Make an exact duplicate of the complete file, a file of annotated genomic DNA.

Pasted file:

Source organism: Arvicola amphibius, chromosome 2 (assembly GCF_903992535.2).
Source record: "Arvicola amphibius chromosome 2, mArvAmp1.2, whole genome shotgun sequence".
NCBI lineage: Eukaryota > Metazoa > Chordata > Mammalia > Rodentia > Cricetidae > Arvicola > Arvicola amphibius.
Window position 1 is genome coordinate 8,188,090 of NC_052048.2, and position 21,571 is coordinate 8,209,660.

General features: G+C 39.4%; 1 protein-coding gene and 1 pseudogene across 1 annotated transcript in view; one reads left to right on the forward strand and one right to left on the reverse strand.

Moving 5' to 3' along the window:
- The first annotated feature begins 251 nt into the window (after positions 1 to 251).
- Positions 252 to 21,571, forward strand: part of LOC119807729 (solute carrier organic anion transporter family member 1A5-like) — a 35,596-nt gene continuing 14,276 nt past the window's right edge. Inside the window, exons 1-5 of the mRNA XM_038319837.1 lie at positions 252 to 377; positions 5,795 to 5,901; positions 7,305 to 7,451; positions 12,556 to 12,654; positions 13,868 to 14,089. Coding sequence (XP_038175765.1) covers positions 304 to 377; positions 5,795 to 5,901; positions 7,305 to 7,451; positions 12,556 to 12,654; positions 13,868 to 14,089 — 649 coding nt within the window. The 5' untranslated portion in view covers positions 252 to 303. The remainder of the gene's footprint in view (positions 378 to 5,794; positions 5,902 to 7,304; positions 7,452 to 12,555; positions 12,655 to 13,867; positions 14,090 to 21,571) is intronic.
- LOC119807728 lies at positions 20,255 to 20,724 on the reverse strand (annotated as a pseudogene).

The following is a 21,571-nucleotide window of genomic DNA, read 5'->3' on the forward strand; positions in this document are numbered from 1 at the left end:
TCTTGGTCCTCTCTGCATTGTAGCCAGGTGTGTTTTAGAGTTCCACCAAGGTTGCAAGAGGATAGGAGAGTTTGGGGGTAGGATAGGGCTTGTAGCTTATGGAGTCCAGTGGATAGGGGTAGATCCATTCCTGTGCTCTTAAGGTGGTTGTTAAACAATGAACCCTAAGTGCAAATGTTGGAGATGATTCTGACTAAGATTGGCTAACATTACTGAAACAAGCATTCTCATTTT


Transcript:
Source organism: Arvicola amphibius, chromosome 2 (assembly GCF_903992535.2).
Source record: "Arvicola amphibius chromosome 2, mArvAmp1.2, whole genome shotgun sequence".
NCBI lineage: Eukaryota > Metazoa > Chordata > Mammalia > Rodentia > Cricetidae > Arvicola > Arvicola amphibius.
Window position 1 is genome coordinate 8,188,090 of NC_052048.2, and position 21,571 is coordinate 8,209,660.

General features: G+C 39.4%; 1 protein-coding gene and 1 pseudogene across 1 annotated transcript in view; one reads left to right on the forward strand and one right to left on the reverse strand.

Moving 5' to 3' along the window:
- The first annotated feature begins 251 nt into the window (after positions 1 to 251).
- Positions 252 to 21,571, forward strand: part of LOC119807729 (solute carrier organic anion transporter family member 1A5-like) — a 35,596-nt gene continuing 14,276 nt past the window's right edge. Inside the window, exons 1-5 of the mRNA XM_038319837.1 lie at positions 252 to 377; positions 5,795 to 5,901; positions 7,305 to 7,451; positions 12,556 to 12,654; positions 13,868 to 14,089. Coding sequence (XP_038175765.1) covers positions 304 to 377; positions 5,795 to 5,901; positions 7,305 to 7,451; positions 12,556 to 12,654; positions 13,868 to 14,089 — 649 coding nt within the window. The 5' untranslated portion in view covers positions 252 to 303. The remainder of the gene's footprint in view (positions 378 to 5,794; positions 5,902 to 7,304; positions 7,452 to 12,555; positions 12,655 to 13,867; positions 14,090 to 21,571) is intronic.
- LOC119807728 lies at positions 20,255 to 20,724 on the reverse strand (annotated as a pseudogene).

The following is a 21,571-nucleotide window of genomic DNA, read 5'->3' on the forward strand; positions in this document are numbered from 1 at the left end:
TCTTGGTCCTCTCTGCATTGTAGCCAGGTGTGTTTTAGAGTTCCACCAAGGTTGCAAGAGGATAGGAGAGTTTGGGGGTAGGATAGGGCTTGTAGCTTATGGAGTCCAGTGGATAGGGGTAGATCCATTCCTGTGCTCTTAAGGTGGTTGTTAAACAATGAACCCTAAGTGCAAATGTTGGAGATGATTCTGACTAAGATTGGCTAACATTACTGAAACAAGCATTCTCATTTT